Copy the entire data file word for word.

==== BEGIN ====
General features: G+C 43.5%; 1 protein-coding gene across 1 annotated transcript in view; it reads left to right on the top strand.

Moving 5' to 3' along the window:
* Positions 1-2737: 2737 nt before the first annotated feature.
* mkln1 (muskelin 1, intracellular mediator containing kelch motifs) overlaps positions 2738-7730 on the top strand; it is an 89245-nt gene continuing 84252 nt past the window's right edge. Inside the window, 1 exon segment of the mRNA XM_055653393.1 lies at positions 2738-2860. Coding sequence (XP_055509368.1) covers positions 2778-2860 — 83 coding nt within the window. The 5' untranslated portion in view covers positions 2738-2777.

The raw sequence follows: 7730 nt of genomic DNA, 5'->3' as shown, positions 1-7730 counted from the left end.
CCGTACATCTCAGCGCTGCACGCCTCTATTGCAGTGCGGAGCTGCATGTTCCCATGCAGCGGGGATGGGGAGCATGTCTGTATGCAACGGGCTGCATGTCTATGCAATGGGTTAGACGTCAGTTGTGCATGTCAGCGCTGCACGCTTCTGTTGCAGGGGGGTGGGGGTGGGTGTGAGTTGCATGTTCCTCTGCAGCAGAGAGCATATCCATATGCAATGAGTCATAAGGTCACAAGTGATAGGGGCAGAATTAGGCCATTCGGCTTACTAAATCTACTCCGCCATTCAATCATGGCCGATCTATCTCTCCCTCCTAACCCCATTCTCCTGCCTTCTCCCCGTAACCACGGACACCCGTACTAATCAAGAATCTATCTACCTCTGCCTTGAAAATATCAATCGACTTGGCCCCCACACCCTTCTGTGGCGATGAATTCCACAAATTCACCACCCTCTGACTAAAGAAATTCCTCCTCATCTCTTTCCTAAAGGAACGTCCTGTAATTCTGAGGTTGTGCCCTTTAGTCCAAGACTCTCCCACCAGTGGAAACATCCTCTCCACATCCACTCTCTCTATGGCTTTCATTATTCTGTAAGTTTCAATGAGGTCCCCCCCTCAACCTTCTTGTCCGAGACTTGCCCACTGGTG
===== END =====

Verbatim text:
General features: G+C 43.5%; 1 protein-coding gene across 1 annotated transcript in view; it reads left to right on the top strand.

Moving 5' to 3' along the window:
* Positions 1-2737: 2737 nt before the first annotated feature.
* mkln1 (muskelin 1, intracellular mediator containing kelch motifs) overlaps positions 2738-7730 on the top strand; it is an 89245-nt gene continuing 84252 nt past the window's right edge. Inside the window, 1 exon segment of the mRNA XM_055653393.1 lies at positions 2738-2860. Coding sequence (XP_055509368.1) covers positions 2778-2860 — 83 coding nt within the window. The 5' untranslated portion in view covers positions 2738-2777.

The raw sequence follows: 7730 nt of genomic DNA, 5'->3' as shown, positions 1-7730 counted from the left end.
CCGTACATCTCAGCGCTGCACGCCTCTATTGCAGTGCGGAGCTGCATGTTCCCATGCAGCGGGGATGGGGAGCATGTCTGTATGCAACGGGCTGCATGTCTATGCAATGGGTTAGACGTCAGTTGTGCATGTCAGCGCTGCACGCTTCTGTTGCAGGGGGGTGGGGGTGGGTGTGAGTTGCATGTTCCTCTGCAGCAGAGAGCATATCCATATGCAATGAGTCATAAGGTCACAAGTGATAGGGGCAGAATTAGGCCATTCGGCTTACTAAATCTACTCCGCCATTCAATCATGGCCGATCTATCTCTCCCTCCTAACCCCATTCTCCTGCCTTCTCCCCGTAACCACGGACACCCGTACTAATCAAGAATCTATCTACCTCTGCCTTGAAAATATCAATCGACTTGGCCCCCACACCCTTCTGTGGCGATGAATTCCACAAATTCACCACCCTCTGACTAAAGAAATTCCTCCTCATCTCTTTCCTAAAGGAACGTCCTGTAATTCTGAGGTTGTGCCCTTTAGTCCAAGACTCTCCCACCAGTGGAAACATCCTCTCCACATCCACTCTCTCTATGGCTTTCATTATTCTGTAAGTTTCAATGAGGTCCCCCCCTCAACCTTCTTGTCCGAGACTTGCCCACTGGTG